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Center of the Universe (23)

Center of the Universe (23)

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End of Empire

First text this morning — early this morning, Amsterdam time — came as I was fitfully dozing between acts of a strange CNN dream-play about the apocalypse. The message was from my Sorellas co-religionist Gary and said:

“The sisters and I are moving in with you.”

Before we’d left town, I’d assured Gary that if the Great Pumpkin was elected, we were going to remain in Amsterdam. Call the kids to ship over fresh undies. And now, in the hour or so I’d been snoozing, there was red all over the map, red all over everything — state results, electoral results, Wolf Blitzer. The dream-play turned out not to be a dream at all.

Wave of not-metaphorical nausea and not-hyperbolic panic as I opened my eyes to the TV. I wanted to jump out of my skin. I wanted to nudge Roni, but she’s been sick. No need to make her sicker. She will be soon enough.

Don’t know what the sisters think about President-elect Trump. Don’t care. We don’t talk politics (unless it’s the politics of Kim Jong Un — whose state newscast offered warm words for candidate Trump — with Rev. Kang). Sorellas is the center of the universe, not the Washington Press Club. And it’s fake family, constructed and voluntary, always more polite than the real thing. Sure, from time to time, Soy’s hubby John lights into the universal corruption of politicians, implacable obstructionism of bureaucracy and wasteful government blah-blah-blah. But that’s just John, a gifted drummer, doing a verbal paradiddle, trying to kick a song into gear. At Table 10, we know better than to follow the cue. Anyway, politics is not a topic a deft hostess like Soy would ever encourage.

And maybe it’s time for China to rule the world after all.

So as the Chinese swoop into Africa, we sail into the sunset on a flaming hoverboard made in Shenzhen.

The US has had a good run — since WWII, when we bailed the Brits. Who, in turn, had an even longer run before us. Who succeeded the Dutch — whose Golden Age lasted about as long as ours has — and who had earlier taken back control from the imperial Spanish. Somewhere in there were the Portuguese, who conquered Goa, among other peoples and places, where the mother of Merl, my new Dutch bartender friend (chapter 22), would join an invading armada of hippies centuries later.

But it seems like, when not picking on Africa or India, the Great Nations of Europe were picking on the Chinese, or picking on them with extra cruelty — encouraging them to get hooked on opium, for instance, to drive greater opium sales. Which is what Britain’s East India Company actually did.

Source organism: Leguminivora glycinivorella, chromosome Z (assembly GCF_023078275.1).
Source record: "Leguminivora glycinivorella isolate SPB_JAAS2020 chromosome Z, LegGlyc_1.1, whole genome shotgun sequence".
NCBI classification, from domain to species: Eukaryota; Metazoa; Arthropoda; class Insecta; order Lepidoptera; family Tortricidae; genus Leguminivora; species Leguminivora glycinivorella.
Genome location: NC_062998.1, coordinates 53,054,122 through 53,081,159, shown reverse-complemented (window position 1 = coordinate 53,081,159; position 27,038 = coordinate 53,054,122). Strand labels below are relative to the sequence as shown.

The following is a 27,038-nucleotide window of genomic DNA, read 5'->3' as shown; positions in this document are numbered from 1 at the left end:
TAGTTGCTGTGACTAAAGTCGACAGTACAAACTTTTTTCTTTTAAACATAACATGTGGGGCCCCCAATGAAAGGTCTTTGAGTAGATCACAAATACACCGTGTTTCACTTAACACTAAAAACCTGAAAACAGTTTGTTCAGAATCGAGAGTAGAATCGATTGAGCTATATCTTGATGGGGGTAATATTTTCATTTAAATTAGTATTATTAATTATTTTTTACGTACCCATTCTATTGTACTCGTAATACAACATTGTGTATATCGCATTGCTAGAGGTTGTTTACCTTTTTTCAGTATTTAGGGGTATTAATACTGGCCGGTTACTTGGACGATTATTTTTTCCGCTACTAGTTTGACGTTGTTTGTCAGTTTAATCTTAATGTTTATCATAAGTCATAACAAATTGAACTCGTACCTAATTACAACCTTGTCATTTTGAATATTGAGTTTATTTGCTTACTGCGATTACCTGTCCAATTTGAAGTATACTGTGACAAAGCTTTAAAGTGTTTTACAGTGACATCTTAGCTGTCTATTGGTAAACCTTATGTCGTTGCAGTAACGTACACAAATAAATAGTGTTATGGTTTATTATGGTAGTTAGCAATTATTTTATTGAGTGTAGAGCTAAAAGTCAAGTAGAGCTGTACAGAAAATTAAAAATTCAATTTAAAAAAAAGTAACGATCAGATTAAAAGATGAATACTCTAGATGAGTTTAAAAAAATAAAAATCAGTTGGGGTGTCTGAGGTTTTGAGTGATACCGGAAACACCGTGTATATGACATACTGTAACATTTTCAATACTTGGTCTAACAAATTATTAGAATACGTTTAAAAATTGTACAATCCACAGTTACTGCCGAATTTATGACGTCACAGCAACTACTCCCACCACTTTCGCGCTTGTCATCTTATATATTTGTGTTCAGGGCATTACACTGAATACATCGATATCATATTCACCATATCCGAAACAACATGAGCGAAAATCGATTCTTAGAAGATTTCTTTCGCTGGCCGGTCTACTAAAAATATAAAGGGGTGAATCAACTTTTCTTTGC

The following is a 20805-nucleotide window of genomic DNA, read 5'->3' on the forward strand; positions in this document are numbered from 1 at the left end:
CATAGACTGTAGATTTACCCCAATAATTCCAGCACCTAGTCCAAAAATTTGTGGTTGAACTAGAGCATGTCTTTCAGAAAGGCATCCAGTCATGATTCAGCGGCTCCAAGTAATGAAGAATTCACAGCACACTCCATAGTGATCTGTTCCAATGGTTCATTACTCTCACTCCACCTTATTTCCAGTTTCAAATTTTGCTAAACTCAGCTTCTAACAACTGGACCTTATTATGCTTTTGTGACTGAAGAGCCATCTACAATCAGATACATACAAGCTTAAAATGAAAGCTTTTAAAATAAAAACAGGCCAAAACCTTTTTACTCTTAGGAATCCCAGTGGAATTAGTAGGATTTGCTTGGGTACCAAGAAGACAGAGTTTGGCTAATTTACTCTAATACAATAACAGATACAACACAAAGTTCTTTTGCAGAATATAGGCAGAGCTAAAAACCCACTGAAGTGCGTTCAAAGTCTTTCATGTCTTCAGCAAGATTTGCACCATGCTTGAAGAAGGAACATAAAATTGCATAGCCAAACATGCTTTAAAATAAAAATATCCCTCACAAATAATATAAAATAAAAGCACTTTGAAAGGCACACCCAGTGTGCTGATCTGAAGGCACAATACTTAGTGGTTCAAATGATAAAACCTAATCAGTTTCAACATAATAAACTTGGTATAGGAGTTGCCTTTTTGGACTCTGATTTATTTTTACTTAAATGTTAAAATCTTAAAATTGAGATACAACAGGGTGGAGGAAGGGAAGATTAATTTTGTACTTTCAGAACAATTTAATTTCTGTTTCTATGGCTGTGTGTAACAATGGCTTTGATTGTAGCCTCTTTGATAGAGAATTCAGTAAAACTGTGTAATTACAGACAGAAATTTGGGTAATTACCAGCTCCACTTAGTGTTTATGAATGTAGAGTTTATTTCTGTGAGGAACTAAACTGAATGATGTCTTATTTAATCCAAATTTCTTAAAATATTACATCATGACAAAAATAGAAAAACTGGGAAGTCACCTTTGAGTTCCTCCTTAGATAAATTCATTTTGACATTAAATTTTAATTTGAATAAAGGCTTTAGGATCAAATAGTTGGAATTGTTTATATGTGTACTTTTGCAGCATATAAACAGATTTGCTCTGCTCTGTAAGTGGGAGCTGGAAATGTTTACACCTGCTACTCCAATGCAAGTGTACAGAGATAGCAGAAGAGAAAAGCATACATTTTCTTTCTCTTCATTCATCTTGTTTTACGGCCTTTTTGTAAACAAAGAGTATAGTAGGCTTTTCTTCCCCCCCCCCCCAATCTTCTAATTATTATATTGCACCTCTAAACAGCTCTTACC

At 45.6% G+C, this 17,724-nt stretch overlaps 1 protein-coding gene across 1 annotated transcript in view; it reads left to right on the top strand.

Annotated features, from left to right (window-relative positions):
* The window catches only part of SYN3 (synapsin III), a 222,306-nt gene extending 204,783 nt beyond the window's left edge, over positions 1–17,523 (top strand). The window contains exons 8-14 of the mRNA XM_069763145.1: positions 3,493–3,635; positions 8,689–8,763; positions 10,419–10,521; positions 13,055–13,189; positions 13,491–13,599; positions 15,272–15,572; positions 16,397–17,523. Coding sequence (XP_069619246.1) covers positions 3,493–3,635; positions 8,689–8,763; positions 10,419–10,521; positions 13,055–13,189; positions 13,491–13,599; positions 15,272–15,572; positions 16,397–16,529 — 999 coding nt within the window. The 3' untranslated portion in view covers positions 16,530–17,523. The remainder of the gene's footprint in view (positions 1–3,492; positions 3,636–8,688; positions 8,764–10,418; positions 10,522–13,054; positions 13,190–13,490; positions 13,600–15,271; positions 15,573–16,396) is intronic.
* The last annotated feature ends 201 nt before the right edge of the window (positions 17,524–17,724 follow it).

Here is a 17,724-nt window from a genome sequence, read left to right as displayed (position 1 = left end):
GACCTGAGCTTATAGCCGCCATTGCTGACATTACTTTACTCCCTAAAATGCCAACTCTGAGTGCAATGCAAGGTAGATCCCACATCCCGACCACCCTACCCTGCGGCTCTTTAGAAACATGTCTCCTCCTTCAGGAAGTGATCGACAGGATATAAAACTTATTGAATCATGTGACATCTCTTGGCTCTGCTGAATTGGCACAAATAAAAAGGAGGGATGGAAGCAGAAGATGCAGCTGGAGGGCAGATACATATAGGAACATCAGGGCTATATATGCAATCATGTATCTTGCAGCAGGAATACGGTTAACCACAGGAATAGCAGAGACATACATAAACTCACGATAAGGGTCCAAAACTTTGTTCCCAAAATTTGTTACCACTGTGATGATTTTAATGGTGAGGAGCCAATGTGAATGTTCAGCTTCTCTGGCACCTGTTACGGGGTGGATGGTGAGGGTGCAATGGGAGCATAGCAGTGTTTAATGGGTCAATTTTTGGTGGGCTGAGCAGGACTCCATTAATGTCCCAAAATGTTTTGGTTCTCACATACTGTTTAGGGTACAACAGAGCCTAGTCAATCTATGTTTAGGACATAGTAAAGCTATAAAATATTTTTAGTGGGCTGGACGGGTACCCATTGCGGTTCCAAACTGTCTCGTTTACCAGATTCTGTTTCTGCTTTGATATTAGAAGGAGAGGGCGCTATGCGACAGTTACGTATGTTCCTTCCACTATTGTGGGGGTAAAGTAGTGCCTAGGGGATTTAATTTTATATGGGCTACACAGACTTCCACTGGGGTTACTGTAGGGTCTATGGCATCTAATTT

So it seems only fair. Righteous payback, when the Chinese take over. And we slip into the ranks of supplicant nations, blind to the bigger currents, engulfed by a literally rising tide, beset by endless civil wars over gods and colors and the varieties of human love, getting smaller as our flags get bigger. All glory to the Narcissus of Pennsylvania Avenue.

Who — just look in the pond, America — is us.

So as the Chinese swoop into Africa, conquering with money and materiél and expertise, kitting out an empire of influence and resources way gentler than anything from the Age of Discovery or the British heyday, but no less powerful or, within the velvet glove, direly authoritarian, we sail into the sunset on a flaming hoverboard made in Shenzhen.

Fin de siècle. End of empire.

It sure feels like it. With Trump’s ascension as only the first flight of the down-staircase to disengagement and decay. And if we can’t help but feel apprehension and even nostalgia, the only sadness I’ll allow myself is that we didn’t do this on purpose. By the immutable law of unintended consequence, it did us. Our greedy and god-filled, who, in pursuit of treasure and holy truth, of the most gilded empire of all — on heaven, as it is on Earth — lost it all, for all of us.

No doubt the history of empire is not good, a crime against humanity, filled with death, disease, suffering and servitude. But as much as foreigners like to dislike our empire, sometimes they still want us around, our strength, our resolve, our cheer. And it was fascinating to experience it, up close and personal, here in the Netherlands: their fear, that, under President The Donald, we might not be there for them anymore or for Europe or, for that matter, for the parboiling planet. The Dutch we encountered were as teary as we were. There’s no other nation does what America does, for worse and other times for better. In important ways, we were a different kind of empire. Exceptional.

Sometimes.

But we’re not going to do it anymore. Instead, we’re going back inside to light the curtains on fire. Leave the world outside our glorious new great wall — along with justice, compassion and the nuclear and environmental fate of this sweet blue spot in the black — to a nation which learned eight centuries ago that a Great Wall can never keep out the troubles of the world or a world-conqueror named Khan.

Quisque iaculis facilisis lacinia. Mauris euismod pellentesque tellus sit amet mollis.
— Pablo
Center of the Universe (24)

Center of the Universe (24)

Center of the Universe (22)

Center of the Universe (22)